Toronto-born filmmaker Emma Seligman was “honoured” her coming-of-age comedy “Shiva Baby” had its world premiere at home at the Toronto International Film Festival in September 2020.

Ahead of the movie’s wide release in Canada on Friday, March 26, we’re taking a look back at ET Canada’s Graeme O’Neil’s chat with the female director about her directorial debut and some of the film’s cast during TIFF.

Seligman, who also wrote the screenplay, said she was happy she finished her first feature film. She opened up about how she could relate to the LGBTQ+-friendly subject matter, being queer and Jewish, saying she felt “connected to this storyline and wanted to show just how terrible it can be being queer and how you’re treated sometimes.”

RELATED: First Look At Edgy Festival-Favourite Comedy ‘Shiva Baby’

It was important to Seligman to show the character Emma’s bisexuality in this way.

The star of the dark comedy, Rachel Sennott, talked about bringing this movie to life with a female director. The actress opened up about how it was “so great working with my friend Emma,” who is also a first-time female feature filmmaker.

Sennott plays a college student, Emma, who lies to her parents about her failing academic career and has many secrets about her love life.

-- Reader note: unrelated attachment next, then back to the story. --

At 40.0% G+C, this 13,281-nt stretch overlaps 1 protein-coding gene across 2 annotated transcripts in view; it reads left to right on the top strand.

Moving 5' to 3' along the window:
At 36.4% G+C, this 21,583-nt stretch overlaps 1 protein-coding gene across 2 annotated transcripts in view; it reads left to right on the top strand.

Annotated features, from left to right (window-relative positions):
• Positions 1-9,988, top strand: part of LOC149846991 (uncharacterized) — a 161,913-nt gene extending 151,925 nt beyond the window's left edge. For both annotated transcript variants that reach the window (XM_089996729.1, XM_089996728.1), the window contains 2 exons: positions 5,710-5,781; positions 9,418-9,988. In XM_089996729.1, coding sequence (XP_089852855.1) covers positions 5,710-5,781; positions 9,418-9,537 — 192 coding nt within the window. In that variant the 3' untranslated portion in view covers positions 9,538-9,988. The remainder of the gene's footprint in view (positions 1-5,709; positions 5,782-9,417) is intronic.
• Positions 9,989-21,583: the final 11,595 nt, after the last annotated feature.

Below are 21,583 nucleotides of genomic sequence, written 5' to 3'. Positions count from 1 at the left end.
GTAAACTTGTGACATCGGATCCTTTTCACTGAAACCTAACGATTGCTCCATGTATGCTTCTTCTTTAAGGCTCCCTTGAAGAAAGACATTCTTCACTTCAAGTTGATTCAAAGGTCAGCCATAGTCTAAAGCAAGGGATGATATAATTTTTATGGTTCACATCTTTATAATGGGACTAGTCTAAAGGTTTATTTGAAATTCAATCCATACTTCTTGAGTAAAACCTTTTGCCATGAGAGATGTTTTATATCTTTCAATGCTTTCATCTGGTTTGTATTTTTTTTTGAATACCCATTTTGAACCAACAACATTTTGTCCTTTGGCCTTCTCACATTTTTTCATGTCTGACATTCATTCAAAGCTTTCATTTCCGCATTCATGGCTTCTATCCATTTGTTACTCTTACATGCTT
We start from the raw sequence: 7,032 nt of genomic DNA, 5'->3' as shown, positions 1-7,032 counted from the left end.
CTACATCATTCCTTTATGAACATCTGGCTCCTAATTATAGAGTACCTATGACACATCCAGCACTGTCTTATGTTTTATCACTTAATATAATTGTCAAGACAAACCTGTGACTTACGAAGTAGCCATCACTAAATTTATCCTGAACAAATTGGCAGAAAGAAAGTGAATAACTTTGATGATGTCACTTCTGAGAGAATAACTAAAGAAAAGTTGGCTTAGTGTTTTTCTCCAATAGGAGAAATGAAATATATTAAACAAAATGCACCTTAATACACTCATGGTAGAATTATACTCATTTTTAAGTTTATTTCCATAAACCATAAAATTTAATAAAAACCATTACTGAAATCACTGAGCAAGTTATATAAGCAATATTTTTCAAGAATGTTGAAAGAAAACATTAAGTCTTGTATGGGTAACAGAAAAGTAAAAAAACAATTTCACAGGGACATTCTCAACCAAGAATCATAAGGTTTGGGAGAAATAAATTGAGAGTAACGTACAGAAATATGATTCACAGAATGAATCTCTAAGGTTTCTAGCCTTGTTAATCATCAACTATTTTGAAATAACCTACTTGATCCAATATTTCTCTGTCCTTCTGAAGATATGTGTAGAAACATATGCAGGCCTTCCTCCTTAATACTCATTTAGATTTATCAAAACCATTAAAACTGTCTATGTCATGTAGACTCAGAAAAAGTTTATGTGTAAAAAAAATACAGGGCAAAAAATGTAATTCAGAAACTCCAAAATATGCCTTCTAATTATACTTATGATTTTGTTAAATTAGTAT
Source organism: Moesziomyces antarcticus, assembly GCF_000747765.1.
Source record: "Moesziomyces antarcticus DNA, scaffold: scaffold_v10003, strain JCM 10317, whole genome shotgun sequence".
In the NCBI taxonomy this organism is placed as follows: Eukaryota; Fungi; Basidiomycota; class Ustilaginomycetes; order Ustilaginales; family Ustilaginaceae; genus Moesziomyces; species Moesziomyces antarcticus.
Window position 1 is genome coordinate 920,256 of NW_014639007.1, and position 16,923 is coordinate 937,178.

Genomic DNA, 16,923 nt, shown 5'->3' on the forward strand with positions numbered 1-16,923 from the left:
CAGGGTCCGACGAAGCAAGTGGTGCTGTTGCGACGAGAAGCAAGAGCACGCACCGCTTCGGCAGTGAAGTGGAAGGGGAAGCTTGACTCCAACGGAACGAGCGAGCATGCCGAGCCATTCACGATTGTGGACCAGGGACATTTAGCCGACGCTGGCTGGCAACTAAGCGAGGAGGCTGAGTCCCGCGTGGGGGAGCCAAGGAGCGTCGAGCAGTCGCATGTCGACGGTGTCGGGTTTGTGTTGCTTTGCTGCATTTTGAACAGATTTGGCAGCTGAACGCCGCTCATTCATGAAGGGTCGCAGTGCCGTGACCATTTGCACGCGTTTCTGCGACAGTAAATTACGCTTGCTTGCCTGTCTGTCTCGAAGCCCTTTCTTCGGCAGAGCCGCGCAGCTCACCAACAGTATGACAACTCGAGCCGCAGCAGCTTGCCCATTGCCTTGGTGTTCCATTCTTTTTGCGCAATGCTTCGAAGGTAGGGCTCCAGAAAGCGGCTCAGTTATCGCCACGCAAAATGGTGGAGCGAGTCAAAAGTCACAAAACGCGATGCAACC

The plot of the film revolves around a shiva Emma is forced to attend by her parents, where she runs into her bitter ex Maya, played by Molly Gordon, in addition to her current lover Max, played by Danny Deferrari. Max also happens to be married to Dianna Agron’s character, Kim, with whom he has a young baby.

Sennott told Graeme that “Shiva Baby” is “relatable to anyone no matter what their background.” To which Graeme replied, think “My Big Fat Greek Wedding”, but it is “a funeral.”

Meanwhile, Defarrari said he was “disappointed” he couldn’t see the audience’s reaction during a live premiere, since the film made its debut virtually at TIFF 2020, “especially my mother,” he joked. And the actor enjoyed working with mostly women on “Shiva Baby”, including taking direction from Seligman, revealing that he has “very strong women” in his family and in his life.

And his onscreen wife, Agron, opened up about to Graeme about playing a “character with purpose” in Kim. The “Glee” alum revealed that she chose this part carefully, as she does all of the roles she plays, and she goes with “meaningful characters.”

Being Jewish, Agron said she could “relate to some of the characters” and the situation of being at a shiva, where you “are remembering somebody, but also seeing people you haven’t seen in a long time and reuniting as a community.”